With Alois Stutzer

Journal of Happiness Studies 2000 (does not cite the other papers)[1], abstract: “An econometric analysis of a happiness function, based on a survey of 6,000 persons in Switzerland, indicates that: (1) the more developed the institutions of direct democracy, the happier the individuals are; (2) people derive procedural utility from the possibility of participating in the direct democratic process over and above a more favorable political outcome; (3) the unemployed are much less happy than the employed, independent of income; (4) higher income is associated with higher levels of happiness. The consideration of institutional differences in cross-regional data offers important new insights into happiness research.”

The Economic Journal 2000 (does not cite the other papers)[2], abstract: “Institutional factors in the form of direct democracy (via initiatives and referenda) and federal structure (local autonomy) systematically and sizeably raise self-reported individual well-being in a cross-regional econometric analysis. This positive effect can be attributed to political outcomes closer to voters' preferences, as well as to the procedural utility of political participation possibilities. Moreover, the results of previous microeconometric well-being functions for other countries are generally supported. Unemployment has a strongly depressing effect on happiness. A higher income level raises happiness, however, only to a small extent.” Section 3 of this and section 5 of the Journal of Happiness Studies paper are almost the same.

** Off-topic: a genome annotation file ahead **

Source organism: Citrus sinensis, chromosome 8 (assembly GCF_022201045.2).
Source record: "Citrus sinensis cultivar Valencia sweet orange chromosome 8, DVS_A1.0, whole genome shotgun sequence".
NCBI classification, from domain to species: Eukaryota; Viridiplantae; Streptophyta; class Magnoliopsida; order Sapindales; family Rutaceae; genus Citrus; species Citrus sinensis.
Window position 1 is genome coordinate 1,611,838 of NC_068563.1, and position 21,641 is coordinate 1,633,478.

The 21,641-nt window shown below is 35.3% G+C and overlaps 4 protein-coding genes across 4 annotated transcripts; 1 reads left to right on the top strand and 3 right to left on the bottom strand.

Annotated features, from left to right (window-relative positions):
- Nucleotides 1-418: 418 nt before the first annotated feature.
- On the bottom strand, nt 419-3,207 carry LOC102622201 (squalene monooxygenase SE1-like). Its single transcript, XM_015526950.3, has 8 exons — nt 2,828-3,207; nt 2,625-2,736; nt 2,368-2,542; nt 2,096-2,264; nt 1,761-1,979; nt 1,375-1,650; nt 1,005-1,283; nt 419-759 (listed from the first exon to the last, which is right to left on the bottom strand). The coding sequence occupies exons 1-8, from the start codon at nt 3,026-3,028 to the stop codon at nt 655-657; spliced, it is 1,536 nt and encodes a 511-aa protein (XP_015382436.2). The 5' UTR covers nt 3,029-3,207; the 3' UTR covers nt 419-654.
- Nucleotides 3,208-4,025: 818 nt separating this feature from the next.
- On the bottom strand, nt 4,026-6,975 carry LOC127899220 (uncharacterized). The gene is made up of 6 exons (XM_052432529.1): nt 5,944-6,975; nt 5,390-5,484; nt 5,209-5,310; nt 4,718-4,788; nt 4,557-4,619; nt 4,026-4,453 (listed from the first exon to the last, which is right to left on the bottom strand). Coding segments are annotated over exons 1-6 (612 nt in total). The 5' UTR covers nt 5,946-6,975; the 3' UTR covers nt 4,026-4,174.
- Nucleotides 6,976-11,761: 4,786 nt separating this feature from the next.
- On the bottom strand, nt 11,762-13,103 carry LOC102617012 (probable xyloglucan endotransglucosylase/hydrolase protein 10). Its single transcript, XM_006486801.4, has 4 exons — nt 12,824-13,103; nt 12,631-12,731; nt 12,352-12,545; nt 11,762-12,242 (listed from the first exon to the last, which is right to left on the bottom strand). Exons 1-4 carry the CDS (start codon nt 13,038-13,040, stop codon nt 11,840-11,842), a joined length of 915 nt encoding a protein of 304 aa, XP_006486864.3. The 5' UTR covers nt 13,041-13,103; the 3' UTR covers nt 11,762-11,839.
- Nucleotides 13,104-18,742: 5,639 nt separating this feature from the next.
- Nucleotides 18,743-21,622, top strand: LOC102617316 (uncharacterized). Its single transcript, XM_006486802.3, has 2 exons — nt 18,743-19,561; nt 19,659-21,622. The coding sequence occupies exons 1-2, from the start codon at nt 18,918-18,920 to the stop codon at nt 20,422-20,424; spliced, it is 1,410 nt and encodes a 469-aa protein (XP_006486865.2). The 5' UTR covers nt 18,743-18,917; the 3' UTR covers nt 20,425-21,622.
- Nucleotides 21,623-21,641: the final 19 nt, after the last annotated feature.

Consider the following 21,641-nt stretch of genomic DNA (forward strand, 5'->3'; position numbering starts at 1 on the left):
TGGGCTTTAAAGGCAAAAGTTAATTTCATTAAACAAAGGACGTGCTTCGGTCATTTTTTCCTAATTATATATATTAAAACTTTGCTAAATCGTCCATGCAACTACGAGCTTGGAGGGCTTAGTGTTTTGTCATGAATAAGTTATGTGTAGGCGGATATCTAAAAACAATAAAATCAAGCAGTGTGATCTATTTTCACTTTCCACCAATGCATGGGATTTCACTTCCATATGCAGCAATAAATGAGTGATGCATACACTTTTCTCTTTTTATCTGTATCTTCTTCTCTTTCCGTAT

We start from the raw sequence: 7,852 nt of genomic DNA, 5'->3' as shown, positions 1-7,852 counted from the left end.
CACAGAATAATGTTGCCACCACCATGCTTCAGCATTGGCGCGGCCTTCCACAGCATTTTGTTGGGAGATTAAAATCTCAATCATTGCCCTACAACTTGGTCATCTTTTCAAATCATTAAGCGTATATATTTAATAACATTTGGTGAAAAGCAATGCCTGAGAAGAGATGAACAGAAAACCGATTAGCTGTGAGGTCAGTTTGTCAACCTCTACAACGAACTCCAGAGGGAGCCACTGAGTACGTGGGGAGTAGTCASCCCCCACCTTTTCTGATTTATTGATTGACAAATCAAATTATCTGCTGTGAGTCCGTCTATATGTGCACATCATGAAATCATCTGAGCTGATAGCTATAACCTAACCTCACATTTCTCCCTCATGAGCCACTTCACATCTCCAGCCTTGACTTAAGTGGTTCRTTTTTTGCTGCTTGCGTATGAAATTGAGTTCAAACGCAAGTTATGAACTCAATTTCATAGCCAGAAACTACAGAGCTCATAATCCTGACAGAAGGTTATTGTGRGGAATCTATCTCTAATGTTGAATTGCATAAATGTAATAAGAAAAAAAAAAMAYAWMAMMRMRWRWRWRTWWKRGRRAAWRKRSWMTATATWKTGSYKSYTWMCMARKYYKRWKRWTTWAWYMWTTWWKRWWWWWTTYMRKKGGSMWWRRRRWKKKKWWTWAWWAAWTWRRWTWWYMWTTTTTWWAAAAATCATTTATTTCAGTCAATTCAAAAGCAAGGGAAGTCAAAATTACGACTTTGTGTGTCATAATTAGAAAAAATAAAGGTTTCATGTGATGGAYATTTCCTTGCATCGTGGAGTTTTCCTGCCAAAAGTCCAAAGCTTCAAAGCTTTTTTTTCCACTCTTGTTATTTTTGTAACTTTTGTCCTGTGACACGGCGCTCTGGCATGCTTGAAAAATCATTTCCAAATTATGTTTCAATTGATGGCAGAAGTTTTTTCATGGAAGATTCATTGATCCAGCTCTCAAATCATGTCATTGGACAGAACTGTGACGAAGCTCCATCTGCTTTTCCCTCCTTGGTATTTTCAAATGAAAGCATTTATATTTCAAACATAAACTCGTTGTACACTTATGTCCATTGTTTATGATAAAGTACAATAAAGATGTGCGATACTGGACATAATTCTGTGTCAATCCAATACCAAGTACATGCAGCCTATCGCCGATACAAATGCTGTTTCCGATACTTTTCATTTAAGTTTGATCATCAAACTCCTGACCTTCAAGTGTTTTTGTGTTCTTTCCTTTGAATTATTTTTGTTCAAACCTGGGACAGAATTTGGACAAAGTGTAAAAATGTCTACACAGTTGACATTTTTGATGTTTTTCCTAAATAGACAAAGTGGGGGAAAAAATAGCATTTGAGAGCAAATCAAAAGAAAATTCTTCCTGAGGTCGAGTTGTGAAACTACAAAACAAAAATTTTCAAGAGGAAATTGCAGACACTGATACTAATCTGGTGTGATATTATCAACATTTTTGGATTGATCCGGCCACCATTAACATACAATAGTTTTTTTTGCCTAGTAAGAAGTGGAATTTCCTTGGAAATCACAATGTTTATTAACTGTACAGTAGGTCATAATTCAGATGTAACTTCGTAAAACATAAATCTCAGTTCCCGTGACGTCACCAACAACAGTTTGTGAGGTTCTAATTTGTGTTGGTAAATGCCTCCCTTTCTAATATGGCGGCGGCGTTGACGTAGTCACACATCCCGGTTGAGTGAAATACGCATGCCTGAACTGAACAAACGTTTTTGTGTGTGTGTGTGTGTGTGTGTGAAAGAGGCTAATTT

World Economics 2002 (only cites Economic Journal 2000)[3], fragment: “Happiness depends on three sets of factors: Demographic and personality factors, such as age, gender and family circumstances, as well as nationality, education and health; Economic factors, in particular unemployment, income, and inflation; Political factors such as the extent of possibilities for citizens to participate in politics, and the degree of governmental decentralisation.”

Journal of Economic Literature 2002 (only cites Economic Journal)[4], introduction: “how do economic growth, unemployment and inflation, and institutional factors such as governance affect individual well-being?”

  1. Frey, Bruno S., Alois Stutzer (2000), "Happiness Prospers in Democracy", Journal of Happiness Studies 1(1), 79-102.
  2. Bruno S. Frey, Alois Stutzer (2000), "Happiness, Economy and Institutions", The Economic Journal 110(466), 918–938.
  3. Frey, Bruno S. & Alois Stutzer (2002), "The Economics of Happiness.", World Economics 3(1), 25 - 41.
  4. Frey, Bruno S., and Alois Stutzer (2002), "What Can Economists Learn from Happiness Research?", Journal of Economic Literature 40(2), 402-435.
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